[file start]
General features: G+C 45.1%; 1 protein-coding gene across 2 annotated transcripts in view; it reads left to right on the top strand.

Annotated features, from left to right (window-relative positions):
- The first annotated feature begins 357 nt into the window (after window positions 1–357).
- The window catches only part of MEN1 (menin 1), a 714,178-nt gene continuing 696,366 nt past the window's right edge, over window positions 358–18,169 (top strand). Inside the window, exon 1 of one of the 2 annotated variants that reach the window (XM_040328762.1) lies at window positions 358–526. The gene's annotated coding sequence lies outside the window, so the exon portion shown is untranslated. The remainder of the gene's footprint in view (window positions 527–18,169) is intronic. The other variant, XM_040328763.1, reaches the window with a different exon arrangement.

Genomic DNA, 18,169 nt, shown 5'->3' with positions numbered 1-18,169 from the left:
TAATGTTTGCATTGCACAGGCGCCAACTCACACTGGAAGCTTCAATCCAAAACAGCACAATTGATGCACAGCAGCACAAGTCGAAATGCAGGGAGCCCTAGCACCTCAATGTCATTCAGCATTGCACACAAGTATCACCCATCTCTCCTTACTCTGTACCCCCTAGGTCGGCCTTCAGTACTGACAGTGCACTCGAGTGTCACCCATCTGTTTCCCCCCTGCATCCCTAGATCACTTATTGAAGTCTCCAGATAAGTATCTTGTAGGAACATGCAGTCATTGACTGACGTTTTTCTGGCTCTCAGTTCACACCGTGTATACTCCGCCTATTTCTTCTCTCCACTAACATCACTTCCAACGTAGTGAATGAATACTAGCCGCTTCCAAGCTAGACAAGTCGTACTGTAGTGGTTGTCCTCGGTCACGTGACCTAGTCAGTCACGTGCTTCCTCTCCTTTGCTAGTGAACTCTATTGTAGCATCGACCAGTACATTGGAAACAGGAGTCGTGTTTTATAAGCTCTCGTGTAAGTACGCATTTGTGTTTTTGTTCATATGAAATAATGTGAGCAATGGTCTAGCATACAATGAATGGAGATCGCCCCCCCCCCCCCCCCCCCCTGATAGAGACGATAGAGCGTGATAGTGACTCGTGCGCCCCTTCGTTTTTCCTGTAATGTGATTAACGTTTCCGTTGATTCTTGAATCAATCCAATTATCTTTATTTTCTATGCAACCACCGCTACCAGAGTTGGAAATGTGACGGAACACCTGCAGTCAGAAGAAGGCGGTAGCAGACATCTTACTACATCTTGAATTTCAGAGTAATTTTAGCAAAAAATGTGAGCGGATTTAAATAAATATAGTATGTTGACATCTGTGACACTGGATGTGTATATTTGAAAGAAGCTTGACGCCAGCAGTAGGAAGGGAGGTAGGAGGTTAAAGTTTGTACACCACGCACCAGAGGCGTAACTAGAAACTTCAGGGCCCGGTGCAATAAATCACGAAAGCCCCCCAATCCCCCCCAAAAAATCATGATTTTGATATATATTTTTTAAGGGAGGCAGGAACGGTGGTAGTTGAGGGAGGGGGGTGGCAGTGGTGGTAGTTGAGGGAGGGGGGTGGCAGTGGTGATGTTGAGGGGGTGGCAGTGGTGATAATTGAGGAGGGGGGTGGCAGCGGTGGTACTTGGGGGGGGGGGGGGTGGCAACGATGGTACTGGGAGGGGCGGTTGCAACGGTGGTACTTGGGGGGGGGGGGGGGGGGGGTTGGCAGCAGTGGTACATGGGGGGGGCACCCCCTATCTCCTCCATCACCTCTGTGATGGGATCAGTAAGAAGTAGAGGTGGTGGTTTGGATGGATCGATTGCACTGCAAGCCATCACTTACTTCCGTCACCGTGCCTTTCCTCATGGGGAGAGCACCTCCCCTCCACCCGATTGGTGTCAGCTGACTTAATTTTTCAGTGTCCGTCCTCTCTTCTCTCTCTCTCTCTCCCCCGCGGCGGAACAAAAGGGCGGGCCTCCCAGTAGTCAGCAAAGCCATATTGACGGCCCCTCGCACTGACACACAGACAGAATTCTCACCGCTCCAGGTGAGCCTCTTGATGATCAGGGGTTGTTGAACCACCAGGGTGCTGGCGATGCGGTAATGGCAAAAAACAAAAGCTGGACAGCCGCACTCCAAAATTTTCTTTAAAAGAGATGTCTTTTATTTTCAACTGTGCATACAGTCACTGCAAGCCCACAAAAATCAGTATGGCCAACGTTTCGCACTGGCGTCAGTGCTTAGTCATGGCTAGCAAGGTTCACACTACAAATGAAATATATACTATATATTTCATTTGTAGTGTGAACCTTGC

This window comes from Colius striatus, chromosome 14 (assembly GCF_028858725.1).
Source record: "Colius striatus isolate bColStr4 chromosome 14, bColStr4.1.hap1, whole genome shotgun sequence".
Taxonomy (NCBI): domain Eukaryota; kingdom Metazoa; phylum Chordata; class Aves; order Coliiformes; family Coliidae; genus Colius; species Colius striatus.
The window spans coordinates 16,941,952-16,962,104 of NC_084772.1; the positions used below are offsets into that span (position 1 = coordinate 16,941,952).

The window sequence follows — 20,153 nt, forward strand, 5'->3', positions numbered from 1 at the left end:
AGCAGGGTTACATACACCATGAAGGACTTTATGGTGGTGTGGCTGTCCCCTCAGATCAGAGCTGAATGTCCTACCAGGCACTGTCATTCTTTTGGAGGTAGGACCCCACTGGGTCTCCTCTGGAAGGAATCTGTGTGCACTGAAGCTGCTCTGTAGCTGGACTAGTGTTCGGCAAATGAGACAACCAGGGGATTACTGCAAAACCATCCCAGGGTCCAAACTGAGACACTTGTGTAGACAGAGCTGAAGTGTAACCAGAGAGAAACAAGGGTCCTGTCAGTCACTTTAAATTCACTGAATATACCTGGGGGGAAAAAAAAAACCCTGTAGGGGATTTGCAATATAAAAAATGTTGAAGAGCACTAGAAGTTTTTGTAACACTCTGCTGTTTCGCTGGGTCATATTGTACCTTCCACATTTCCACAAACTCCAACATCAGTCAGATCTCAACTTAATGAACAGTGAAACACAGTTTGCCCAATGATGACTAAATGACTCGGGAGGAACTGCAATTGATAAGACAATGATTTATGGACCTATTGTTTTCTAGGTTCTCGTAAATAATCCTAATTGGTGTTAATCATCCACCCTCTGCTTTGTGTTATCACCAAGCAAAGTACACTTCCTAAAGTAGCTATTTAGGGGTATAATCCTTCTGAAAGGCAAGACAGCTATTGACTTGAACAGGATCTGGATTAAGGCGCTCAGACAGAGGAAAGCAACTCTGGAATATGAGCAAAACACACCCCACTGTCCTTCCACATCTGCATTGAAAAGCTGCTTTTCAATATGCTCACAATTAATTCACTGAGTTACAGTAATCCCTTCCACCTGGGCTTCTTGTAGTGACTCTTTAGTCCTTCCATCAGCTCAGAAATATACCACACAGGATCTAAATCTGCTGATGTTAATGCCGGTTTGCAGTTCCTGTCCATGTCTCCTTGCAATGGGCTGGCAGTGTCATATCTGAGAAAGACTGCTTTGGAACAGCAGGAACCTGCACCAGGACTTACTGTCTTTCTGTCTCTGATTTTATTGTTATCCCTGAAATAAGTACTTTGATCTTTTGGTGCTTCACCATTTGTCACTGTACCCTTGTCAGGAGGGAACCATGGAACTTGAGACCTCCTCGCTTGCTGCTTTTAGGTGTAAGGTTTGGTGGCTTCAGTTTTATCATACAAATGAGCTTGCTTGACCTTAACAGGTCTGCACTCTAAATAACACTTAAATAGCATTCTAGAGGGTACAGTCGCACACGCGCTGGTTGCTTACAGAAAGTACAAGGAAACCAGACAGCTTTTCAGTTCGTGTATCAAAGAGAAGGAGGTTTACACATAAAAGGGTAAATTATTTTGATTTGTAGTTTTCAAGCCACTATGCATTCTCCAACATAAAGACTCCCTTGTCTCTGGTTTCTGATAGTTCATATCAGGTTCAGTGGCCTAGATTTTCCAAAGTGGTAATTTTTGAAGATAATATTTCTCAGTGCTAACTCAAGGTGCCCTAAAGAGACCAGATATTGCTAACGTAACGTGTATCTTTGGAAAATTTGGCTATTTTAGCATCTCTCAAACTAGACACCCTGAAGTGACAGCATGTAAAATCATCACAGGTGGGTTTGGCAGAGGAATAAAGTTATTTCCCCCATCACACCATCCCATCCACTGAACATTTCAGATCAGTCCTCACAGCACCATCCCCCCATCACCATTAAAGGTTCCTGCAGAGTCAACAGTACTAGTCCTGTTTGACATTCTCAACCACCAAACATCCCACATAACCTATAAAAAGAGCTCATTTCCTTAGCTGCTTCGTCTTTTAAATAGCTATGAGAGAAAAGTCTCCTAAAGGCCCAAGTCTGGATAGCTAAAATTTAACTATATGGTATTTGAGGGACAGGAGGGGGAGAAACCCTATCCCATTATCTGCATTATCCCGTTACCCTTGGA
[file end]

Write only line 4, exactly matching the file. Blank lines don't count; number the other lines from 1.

- The window catches only part of MEN1 (menin 1), a 714,178-nt gene continuing 696,366 nt past the window's right edge, over window positions 358–18,169 (top strand). Inside the window, exon 1 of one of the 2 annotated variants that reach the window (XM_040328762.1) lies at window positions 358–526. The gene's annotated coding sequence lies outside the window, so the exon portion shown is untranslated. The remainder of the gene's footprint in view (window positions 527–18,169) is intronic. The other variant, XM_040328763.1, reaches the window with a different exon arrangement.